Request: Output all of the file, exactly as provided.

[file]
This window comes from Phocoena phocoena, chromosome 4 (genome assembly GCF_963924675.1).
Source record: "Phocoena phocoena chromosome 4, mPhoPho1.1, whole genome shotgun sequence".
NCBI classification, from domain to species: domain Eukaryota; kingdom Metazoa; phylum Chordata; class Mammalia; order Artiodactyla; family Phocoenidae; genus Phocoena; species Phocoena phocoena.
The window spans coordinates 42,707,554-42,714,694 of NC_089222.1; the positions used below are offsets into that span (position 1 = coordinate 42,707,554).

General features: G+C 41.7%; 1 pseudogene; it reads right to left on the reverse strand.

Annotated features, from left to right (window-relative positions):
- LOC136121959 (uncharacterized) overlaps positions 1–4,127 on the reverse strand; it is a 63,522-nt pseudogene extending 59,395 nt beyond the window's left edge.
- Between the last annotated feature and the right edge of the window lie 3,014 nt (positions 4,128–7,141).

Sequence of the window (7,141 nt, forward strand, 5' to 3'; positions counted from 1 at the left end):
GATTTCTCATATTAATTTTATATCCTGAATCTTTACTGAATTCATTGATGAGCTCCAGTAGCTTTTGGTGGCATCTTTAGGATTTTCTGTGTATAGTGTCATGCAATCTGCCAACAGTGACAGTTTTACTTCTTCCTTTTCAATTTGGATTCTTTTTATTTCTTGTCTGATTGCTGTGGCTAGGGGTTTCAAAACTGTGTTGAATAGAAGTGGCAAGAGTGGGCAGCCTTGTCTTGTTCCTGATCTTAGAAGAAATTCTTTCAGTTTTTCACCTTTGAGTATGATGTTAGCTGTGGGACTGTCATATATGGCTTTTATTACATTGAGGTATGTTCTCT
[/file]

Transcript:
This window comes from Phocoena phocoena, chromosome 4 (genome assembly GCF_963924675.1).
Source record: "Phocoena phocoena chromosome 4, mPhoPho1.1, whole genome shotgun sequence".
NCBI classification, from domain to species: domain Eukaryota; kingdom Metazoa; phylum Chordata; class Mammalia; order Artiodactyla; family Phocoenidae; genus Phocoena; species Phocoena phocoena.
The window spans coordinates 42,707,554-42,714,694 of NC_089222.1; the positions used below are offsets into that span (position 1 = coordinate 42,707,554).

General features: G+C 41.7%; 1 pseudogene; it reads right to left on the reverse strand.

Annotated features, from left to right (window-relative positions):
- LOC136121959 (uncharacterized) overlaps positions 1–4,127 on the reverse strand; it is a 63,522-nt pseudogene extending 59,395 nt beyond the window's left edge.
- Between the last annotated feature and the right edge of the window lie 3,014 nt (positions 4,128–7,141).

Sequence of the window (7,141 nt, forward strand, 5' to 3'; positions counted from 1 at the left end):
GATTTCTCATATTAATTTTATATCCTGAATCTTTACTGAATTCATTGATGAGCTCCAGTAGCTTTTGGTGGCATCTTTAGGATTTTCTGTGTATAGTGTCATGCAATCTGCCAACAGTGACAGTTTTACTTCTTCCTTTTCAATTTGGATTCTTTTTATTTCTTGTCTGATTGCTGTGGCTAGGGGTTTCAAAACTGTGTTGAATAGAAGTGGCAAGAGTGGGCAGCCTTGTCTTGTTCCTGATCTTAGAAGAAATTCTTTCAGTTTTTCACCTTTGAGTATGATGTTAGCTGTGGGACTGTCATATATGGCTTTTATTACATTGAGGTATGTTCTCT